If you’d like to learn more about the sencha tea ceremony, Tea of the Sages: The Art of Sencha is an excellent book on the subject.
Guide to Purchasing and Using a Cast Iron Teapot
The Japanese cast iron teapot is one of my favorites, of which I have many. A good quality one can be expensive but well worth the investment as they last for generations.
Some years ago, I quit drinking coffee and drank tea exclusively. I’d always been a tea drinker but took up coffee in college for those marathon all-night study and paper writing sessions.
I gifted myself the blue cast iron teapot pictured here when I ditched the coffee habit for good. This beautiful cherry blossomed Japanese tetsubin cast iron teapot came from Teavana.
I’m not sure if you’re able to buy them from Teavana any longer so there a few things you want to look for when purchasing your own.
You can find a beautiful Japanese cast iron teapot made by reputable companies such as Kunzan, Nambu, and Iwachu. Artisan ironworkers in Yamagata are revered for their skills and teakettles made from this region are held in high regard.
For a thousand years a special kind of sand found in the local river of Yamagata has been used in cast-iron work. Wazuqu is a brand developed from the Yamagata region. They have been making teapots for over 400 years. Palais des Thes, one of my favorite online tea shops, sells Wazuqu teapots.
Interior enameled coating and stainless steel tea infusers have been added for ease of brewing. Heatproof trivets, which I recommend, and matching iron teacups complete the package.
You can steep your fine loose leaf tea directly in the mesh strainer that comes with it. You can use it to brew any type of loose leaf tea. If you purchase a Japanese cast iron teapot with a glazed or enameled interior you don’t need to dedicate the teapot to just one type of tea.
The heavy cast iron teapot will keep your tea hot for at least an hour.
Caring for Your Japanese Cast Iron Teapot
Uncoated iron teapots allow more of the iron to infuse in the water which some say adds flavor to the tea. The risk of an uncoated teapot is you have to be careful of rusting. Be sure to dry your teapot completely after washing. Do not use detergent or abrasives when washing.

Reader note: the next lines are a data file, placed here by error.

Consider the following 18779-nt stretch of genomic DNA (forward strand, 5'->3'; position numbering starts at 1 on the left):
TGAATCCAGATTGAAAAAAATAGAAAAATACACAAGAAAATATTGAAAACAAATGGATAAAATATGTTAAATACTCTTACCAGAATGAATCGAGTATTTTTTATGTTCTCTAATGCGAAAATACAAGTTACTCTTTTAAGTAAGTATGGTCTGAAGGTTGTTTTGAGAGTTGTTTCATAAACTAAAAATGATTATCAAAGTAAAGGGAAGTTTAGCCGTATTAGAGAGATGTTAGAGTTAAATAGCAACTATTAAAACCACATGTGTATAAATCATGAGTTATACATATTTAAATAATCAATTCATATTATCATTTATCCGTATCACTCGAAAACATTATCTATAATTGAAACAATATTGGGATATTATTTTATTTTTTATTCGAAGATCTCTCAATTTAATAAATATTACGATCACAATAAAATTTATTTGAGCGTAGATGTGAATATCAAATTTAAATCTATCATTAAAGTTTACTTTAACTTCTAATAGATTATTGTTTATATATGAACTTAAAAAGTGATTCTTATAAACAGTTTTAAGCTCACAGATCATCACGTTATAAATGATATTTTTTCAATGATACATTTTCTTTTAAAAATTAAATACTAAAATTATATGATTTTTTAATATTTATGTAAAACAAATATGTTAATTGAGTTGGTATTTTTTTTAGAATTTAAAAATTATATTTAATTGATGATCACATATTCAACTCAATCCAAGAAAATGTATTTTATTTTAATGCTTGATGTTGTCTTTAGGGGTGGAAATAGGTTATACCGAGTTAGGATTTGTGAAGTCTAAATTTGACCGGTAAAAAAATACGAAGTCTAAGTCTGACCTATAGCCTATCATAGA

Although the original Japanese tetsubin cast iron tea kettle was made for boiling water, today cast iron teapots are teapots made for brewing tea only. Most manufacturers do not recommend using this as a kettle to heat water over a flame, glass or electric burner.
You also want to be careful of very lightweight teapots as the quality may not be as good. The teapot should feel heavy when picked up. The lighter weight pots will not keep the tea as hot as the traditional heavier pots.
Expect to pay anywhere from $100 to $200 USD depending on the size of the teapot. They always look nice on the table and make a perfect gift for any tea lover. I’m sure you can find less expensive ones made in China, but I would buy a Japanese made tetsubin.
I would advise a trivet under the teapot because they do get very hot. But on the flip side, the Japanese cast iron teapot will keep the tea inside nice and hot for multiple pours. Nice when you’re serving company, or when you’re simply sipping tea all morning!
Thanks for Reading
Thank you all for connecting with me on this wonderful tea journey! I am so grateful you’ve joined. My hope is that you will not only enjoy tea for the amazing beverage that it is, but that you will also make it a way of a healthier lifestyle for yourself, your family and friends.
The gift of tea is a gift of love. ♡